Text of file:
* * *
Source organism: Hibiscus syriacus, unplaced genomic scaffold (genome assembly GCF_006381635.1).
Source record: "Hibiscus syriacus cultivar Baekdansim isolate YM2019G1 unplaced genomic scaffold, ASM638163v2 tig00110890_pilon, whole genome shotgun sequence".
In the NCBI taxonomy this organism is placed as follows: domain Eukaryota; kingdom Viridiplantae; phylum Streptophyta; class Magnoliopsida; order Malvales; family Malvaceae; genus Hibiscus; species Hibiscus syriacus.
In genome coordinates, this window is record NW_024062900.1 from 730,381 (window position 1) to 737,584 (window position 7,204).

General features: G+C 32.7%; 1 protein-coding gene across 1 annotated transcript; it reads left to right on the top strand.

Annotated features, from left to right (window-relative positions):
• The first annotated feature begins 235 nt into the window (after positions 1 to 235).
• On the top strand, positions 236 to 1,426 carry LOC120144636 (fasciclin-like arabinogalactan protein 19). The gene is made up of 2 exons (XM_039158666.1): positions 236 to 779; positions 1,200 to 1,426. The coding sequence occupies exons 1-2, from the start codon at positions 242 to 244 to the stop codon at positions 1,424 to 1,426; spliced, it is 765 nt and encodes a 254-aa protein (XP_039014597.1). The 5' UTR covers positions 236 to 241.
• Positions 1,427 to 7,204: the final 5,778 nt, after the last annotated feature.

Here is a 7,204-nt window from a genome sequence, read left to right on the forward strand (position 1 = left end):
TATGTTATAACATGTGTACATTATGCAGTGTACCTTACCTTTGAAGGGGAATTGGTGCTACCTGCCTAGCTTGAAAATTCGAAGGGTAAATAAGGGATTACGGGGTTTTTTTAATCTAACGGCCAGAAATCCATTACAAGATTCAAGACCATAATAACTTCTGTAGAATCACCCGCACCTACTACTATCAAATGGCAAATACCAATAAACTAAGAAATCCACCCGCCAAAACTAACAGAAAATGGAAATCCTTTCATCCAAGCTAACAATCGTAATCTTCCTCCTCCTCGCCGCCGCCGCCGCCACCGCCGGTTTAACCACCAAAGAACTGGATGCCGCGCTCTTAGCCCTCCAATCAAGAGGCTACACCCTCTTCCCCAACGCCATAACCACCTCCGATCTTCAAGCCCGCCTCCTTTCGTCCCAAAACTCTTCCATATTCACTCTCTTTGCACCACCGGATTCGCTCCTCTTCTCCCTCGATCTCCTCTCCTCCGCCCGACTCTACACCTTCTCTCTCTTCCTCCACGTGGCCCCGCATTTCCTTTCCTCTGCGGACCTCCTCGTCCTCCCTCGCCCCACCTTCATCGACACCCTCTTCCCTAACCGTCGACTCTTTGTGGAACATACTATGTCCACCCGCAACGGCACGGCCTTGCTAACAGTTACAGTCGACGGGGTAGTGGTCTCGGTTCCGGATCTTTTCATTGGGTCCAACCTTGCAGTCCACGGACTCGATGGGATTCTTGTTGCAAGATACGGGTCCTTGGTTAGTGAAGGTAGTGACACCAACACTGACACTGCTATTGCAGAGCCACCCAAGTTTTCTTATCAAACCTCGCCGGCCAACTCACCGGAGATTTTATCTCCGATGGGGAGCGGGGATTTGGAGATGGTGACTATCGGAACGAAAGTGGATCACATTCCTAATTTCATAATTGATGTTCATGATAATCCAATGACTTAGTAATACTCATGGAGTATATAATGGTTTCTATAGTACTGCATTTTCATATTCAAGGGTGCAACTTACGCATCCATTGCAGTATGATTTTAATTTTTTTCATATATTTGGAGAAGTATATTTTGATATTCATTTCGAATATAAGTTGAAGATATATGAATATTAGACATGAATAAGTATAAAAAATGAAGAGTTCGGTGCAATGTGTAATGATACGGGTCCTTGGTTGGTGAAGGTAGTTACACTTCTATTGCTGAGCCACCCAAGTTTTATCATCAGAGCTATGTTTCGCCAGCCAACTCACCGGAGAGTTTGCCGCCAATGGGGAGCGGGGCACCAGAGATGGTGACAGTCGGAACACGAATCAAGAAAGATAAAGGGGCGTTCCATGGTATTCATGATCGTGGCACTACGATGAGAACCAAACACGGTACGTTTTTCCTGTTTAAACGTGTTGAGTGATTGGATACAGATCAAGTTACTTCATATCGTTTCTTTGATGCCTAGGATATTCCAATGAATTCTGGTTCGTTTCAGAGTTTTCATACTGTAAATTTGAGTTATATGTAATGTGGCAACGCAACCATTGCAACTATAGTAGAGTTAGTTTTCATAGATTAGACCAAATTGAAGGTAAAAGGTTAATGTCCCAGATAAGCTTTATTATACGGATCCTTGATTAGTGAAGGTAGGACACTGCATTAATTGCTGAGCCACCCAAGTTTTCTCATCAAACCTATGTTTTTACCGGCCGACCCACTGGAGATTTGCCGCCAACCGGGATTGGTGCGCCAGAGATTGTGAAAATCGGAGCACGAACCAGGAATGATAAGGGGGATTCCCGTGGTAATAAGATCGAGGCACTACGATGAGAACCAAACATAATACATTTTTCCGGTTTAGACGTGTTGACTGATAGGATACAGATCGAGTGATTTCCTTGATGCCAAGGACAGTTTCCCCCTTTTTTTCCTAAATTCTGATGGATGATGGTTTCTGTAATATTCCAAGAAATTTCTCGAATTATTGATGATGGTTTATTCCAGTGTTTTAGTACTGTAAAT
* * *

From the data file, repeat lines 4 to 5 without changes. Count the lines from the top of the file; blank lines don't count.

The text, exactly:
In genome coordinates, this window is record NW_024062900.1 from 730,381 (window position 1) to 737,584 (window position 7,204).

General features: G+C 32.7%; 1 protein-coding gene across 1 annotated transcript; it reads left to right on the top strand.